In one embodiment, the pH control additive may be an acid composition. Examples of suitable acid compositions may comprise an acid, an acid generating compound, and combinations thereof. Any known acid may be suitable for use with the treatment fluids of the present invention. Examples of acids that may be suitable for use in the present invention include, but are not limited to organic acids (e.g., formic acids, acetic acids, carbonic acids, citric acids, glycolic acids, lactic acids, ethylenediaminetetraacetic acid (“EDTA”), hydroxyethyl ethylenediamine triacetic acid (“HEDTA”), and the like), inorganic acids (e.g., hydrochloric acid, hydrofluoric acid, phosphonic acid, p-toluenesulfonic acid, and the like), and combinations thereof.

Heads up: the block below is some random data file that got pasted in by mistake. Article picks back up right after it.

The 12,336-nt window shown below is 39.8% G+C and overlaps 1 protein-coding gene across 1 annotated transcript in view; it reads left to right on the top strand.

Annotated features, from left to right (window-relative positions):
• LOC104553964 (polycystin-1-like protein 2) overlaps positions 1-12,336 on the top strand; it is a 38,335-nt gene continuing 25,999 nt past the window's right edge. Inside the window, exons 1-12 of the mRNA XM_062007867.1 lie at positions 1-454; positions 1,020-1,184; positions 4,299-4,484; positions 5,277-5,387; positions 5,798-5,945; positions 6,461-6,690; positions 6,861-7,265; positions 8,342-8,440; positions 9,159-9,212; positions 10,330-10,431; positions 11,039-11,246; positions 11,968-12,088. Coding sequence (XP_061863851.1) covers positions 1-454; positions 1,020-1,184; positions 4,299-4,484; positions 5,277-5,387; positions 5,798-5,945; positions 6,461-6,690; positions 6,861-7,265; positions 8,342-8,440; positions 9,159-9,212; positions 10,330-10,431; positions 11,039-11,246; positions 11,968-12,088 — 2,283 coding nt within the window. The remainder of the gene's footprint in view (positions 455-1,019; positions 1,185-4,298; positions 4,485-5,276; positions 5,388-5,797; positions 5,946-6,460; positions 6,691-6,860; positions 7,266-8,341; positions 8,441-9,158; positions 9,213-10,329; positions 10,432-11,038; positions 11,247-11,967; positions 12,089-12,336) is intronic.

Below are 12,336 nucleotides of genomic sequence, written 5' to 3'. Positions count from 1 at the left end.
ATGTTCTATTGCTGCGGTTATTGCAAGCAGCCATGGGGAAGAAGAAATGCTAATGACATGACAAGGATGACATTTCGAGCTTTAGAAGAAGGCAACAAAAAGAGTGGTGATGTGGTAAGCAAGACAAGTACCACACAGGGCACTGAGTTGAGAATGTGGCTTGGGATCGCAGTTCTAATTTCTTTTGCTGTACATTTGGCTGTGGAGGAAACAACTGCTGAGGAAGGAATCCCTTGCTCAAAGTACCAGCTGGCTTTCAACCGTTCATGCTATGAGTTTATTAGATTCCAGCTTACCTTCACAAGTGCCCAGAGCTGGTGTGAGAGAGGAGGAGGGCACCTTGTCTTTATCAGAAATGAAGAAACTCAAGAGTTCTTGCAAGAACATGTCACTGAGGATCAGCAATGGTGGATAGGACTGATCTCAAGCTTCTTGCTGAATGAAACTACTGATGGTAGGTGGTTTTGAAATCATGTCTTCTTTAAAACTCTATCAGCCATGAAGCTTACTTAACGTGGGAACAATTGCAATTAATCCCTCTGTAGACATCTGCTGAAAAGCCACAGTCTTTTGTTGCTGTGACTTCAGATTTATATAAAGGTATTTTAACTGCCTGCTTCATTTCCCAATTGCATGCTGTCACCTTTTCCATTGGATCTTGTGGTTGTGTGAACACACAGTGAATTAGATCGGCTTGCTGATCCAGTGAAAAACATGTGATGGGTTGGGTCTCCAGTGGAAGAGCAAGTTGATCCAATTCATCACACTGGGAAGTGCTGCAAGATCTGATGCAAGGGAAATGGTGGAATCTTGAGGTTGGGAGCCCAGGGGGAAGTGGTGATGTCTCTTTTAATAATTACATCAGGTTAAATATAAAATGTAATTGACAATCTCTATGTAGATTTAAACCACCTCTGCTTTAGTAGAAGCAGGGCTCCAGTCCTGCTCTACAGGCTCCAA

Examples of acid generating compounds that may be suitable for use in the present invention include, but are not limited to, esters, aliphatic polyesters, ortho esters, which may also be known as ortho ethers, poly (ortho esters), which may also be known as poly(ortho ethers), poly(lactides), poly(glycolides), poly(ε-caprolactones), poly(hydroxybutyrates), poly(anhydrides), or copolymers thereof. Derivatives and combinations also may be suitable. The term “copolymer” as used herein is not limited to the combination of two polymers, but includes any combination of polymers, e.g., terpolymers and the like. Other suitable acid-generating compounds include: esters including, but not limited to, ethylene glycol monoformate, ethylene glycol diformate, diethylene glycol diformate, glyceryl monoformate, glyceryl diformate, glyceryl triformate, triethylene glycol diformate and formate esters of pentaerythritol. An example of a suitable acid generating compound is a citrate ester commercially available from Halliburton Energy Services, Inc., of Duncan, Okla., under the tradename MATRIXFLO™ II Breaker. Other suitable materials may be disclosed in U.S. Pat. Nos. 6,877,563 and 7,021,383, the disclosures of which are incorporated by reference.